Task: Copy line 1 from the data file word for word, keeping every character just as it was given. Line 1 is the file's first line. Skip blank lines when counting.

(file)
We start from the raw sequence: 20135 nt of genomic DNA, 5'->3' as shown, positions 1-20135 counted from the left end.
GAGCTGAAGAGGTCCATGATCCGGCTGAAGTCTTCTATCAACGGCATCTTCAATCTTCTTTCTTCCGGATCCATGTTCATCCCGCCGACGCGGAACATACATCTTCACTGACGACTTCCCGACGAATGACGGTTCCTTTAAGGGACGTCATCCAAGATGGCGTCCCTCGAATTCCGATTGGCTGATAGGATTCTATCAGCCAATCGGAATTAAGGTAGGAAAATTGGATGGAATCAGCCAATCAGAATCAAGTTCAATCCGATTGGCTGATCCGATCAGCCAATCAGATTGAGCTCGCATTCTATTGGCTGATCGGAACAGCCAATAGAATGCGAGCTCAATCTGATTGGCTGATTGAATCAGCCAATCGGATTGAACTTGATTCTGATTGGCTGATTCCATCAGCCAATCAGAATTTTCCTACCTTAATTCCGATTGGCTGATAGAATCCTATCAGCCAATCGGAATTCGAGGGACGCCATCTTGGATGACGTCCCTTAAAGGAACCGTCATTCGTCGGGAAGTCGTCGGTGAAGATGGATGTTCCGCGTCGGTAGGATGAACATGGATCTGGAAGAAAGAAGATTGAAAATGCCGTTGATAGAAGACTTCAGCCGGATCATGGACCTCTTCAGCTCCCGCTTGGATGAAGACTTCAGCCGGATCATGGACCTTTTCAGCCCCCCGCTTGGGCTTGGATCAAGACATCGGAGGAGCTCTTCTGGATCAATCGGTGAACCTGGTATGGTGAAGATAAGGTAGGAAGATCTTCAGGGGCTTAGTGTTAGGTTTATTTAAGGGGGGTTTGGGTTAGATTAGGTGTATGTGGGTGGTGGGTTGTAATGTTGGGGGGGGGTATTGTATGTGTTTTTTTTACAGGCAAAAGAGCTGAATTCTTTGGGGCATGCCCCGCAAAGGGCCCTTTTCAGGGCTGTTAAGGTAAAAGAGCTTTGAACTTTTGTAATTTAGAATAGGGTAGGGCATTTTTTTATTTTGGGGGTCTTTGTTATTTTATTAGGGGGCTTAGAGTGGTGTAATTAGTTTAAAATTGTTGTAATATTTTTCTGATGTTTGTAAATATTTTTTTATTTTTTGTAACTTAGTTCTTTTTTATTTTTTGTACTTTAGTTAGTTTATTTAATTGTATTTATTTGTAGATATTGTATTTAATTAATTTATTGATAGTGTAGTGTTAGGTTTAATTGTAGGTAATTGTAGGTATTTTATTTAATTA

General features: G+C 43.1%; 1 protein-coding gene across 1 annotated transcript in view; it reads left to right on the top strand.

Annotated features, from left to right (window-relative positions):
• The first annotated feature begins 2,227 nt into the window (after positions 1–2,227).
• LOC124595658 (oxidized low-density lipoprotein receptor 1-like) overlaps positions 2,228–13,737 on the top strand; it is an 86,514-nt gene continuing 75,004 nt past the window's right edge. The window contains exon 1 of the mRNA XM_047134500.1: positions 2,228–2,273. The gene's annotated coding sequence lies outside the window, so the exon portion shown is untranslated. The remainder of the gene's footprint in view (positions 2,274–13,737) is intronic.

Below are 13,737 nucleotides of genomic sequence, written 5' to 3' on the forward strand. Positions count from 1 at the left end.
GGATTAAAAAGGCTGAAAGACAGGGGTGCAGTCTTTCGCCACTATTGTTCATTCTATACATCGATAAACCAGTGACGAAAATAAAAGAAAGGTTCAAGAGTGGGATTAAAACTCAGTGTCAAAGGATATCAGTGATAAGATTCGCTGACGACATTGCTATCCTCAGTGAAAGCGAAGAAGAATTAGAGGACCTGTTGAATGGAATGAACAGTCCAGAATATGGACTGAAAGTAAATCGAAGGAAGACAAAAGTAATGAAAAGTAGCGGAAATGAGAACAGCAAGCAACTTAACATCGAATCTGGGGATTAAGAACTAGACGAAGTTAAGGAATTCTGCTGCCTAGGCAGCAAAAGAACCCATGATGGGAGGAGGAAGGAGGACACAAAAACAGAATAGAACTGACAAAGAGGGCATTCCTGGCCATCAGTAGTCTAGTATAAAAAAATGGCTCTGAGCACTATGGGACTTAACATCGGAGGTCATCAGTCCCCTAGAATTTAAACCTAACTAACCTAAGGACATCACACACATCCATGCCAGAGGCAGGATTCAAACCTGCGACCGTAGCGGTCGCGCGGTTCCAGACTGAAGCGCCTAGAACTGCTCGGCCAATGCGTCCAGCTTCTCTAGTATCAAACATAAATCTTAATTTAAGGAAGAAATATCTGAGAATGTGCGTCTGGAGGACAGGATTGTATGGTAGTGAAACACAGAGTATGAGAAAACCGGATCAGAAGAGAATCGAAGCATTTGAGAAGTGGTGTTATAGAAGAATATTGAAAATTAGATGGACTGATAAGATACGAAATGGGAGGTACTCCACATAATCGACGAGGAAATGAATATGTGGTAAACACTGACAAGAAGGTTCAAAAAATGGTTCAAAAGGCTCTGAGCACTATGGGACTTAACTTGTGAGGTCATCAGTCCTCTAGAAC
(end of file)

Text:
We start from the raw sequence: 20135 nt of genomic DNA, 5'->3' as shown, positions 1-20135 counted from the left end.